Introducing Calle Onze

Stylish new Mexican restaurant serves up excitement in The Heights

Stylish new Mexican restaurant serves up excitement in The Heights

Calle Onze exterior
Calle Onze is now open.   Photo by Eric Sandler
Calle Onze interior
Crowds are packing the spot next to Eight Row Flint on 11th Street. Courtesy photo
Calle Onze bar
The bar features almost 400 different agave spirits. Courtesy photo
Calle Onze exterior
Calle Onze interior
Calle Onze bar

Whether Mexican or Tex-Mex, Houstonians don’t lack for choices when it comes to restaurants that serve food inspired by our neighbor to the south. And yet, for all the exciting new establishments that have opened in The Heights over the past few years, the neighborhood’s traditional Mexican restaurants, Tex-Mex joints, and taquerias have mostly gone unchallenged by newcomers.

That status quo is changing rapidly. Sometime in the next month or two, State of Grace owner Ford Fry will open his Tex-Mex restaurant Superica in the former Bernadine’s space at Shepherd and 18th Street, but that isn’t the area’s only new option for fajitas and margaritas.

Before Fry can unleash Superica, the owners of popular northside bar Edison & Patton have quietly opened their Mexican restaurant, Calle Onze. Located on 11th Street next to Eight Row Flint, Calle Onze aims to offer a mix of Mexican and Tex-Mex dishes in an atmosphere that’s a step up in fit and finish from Edison & Patton.

“We wondered if there was an area [in the market] that’s not a taqueria but not as fancy as a place like Xochi or Caracol. Casual enough where the price point is right and it feels good, but it’s a nice place where you can go out and eat dinner in a nice environment,” co-owner Christopher Manriquez tells CultureMap.

That environment starts with the dining room, which the group built from the ground up in just over six months. With high ceilings, exposed beams and duct work, and an open kitchen, the room has a stylish look that still aims to feel welcoming to a diverse set of diners.

“We may have a little more glitz, but we still have tables with concrete tops, we left the beams and rafters exposed, we have hardwood floors that will scuff over time,” Manriquez says. “We want to have a patina over time where it feels homey as it breaks in.”

Just as Calle Onze has a more polished look than Edison & Patton, its food offerings are more extensive; really, it’s the difference between a bar with food and a full-on restaurant. Executive chef Oliver Loeza blends his Mexican heritage (and some of his grandmother’s recipes) with French techniques and plating styles to craft dishes that range from expected options like fajitas and quesadillas to more adventurous fare like chorizo and nopales ravioli. Don’t worry: diners still get chips and salsa when they sit down.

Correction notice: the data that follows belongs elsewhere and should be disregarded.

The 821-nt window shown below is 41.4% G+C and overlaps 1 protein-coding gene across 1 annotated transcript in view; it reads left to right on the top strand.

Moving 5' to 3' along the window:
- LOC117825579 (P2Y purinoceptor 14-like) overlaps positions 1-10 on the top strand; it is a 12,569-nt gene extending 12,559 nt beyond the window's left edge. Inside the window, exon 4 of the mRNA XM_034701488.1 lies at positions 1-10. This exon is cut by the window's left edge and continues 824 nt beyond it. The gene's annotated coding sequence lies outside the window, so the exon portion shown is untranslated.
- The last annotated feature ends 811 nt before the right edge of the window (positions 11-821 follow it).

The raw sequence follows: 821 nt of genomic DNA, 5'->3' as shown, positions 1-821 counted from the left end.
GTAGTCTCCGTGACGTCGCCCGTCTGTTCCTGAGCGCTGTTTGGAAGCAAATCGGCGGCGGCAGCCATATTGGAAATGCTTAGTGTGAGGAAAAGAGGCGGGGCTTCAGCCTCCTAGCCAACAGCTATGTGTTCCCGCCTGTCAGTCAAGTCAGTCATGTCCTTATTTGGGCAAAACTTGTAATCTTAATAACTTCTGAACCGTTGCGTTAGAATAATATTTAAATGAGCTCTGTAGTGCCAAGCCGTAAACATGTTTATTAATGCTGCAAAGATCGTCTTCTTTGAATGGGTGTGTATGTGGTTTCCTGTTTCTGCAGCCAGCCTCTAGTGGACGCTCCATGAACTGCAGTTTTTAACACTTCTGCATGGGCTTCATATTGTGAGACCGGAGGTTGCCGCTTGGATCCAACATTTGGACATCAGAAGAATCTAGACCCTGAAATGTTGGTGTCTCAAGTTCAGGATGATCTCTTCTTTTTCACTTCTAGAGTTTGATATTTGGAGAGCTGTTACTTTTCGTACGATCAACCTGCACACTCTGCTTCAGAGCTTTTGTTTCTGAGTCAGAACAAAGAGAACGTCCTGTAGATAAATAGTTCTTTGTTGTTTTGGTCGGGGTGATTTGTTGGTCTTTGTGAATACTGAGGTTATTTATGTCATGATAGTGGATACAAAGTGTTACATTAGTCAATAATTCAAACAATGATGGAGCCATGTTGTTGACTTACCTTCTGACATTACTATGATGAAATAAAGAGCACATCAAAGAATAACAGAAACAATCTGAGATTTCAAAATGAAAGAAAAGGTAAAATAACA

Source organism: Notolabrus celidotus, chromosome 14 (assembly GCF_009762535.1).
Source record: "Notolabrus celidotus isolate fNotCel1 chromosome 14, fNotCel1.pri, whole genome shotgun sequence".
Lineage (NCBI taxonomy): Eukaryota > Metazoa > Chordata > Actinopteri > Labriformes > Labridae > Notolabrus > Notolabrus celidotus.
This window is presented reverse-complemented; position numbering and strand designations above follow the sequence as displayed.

“I refer to our head chef Oliver Loeza as a home run hitter,” director of operations Nick Barton says. “He’ll swing for the fences every single time. He either knocks it out of the park or spins himself into the ground striking out.”

Call Loeza the Evan Gattis of Houston chefs. To rein in some of those swing-and-miss tendencies, Manriquez, Barton, and even the line cooks have all contributed ideas to the menu. Barton says the restaurant wants to be flexible, especially in its current soft opening mode. If diners don’t like a dish, it’ll probably be changed pretty quickly.

In the coming weeks, the restaurant plans to roll out a Sunday brunch buffet and weekday lunch service. For now, the bar opens at 4 pm with dinner service beginning at 5 pm.

Whereas the food offerings have been a collaborative process, Barton gives beverage director Greg Perez full credit for the cocktail program. Built around fresh-squeezed juices and housemade syrups, Perez’s drinks are backed by 400 bottles of agave spirits (tequila, mezcal, etc).

“Our ultimate aim is to have the most bottles of agave-based spirits in the state,” Barton says. “We’re very close to that right now. It’s not that we want to hang our hat on that. We want people to come in and be impressed by the cocktails and the products that go into them. Just like they’ve never had chorizo-nopales ravioli, I want them to come in and see bottles they’ve never seen before.”

Taken together, the goal is to make Calle Onze a more refined version of what Edison & Patton is — a place where groups of friends can come for a casual happy hour and a couple of drinks or where a couple can come for date night or a special occasion. So far, the response has been favoriable.

“I think things are going better than I expected, probably better than Chris expected,” Barton says. “We want everyone to come out and check us out. It’s as simple as that.”

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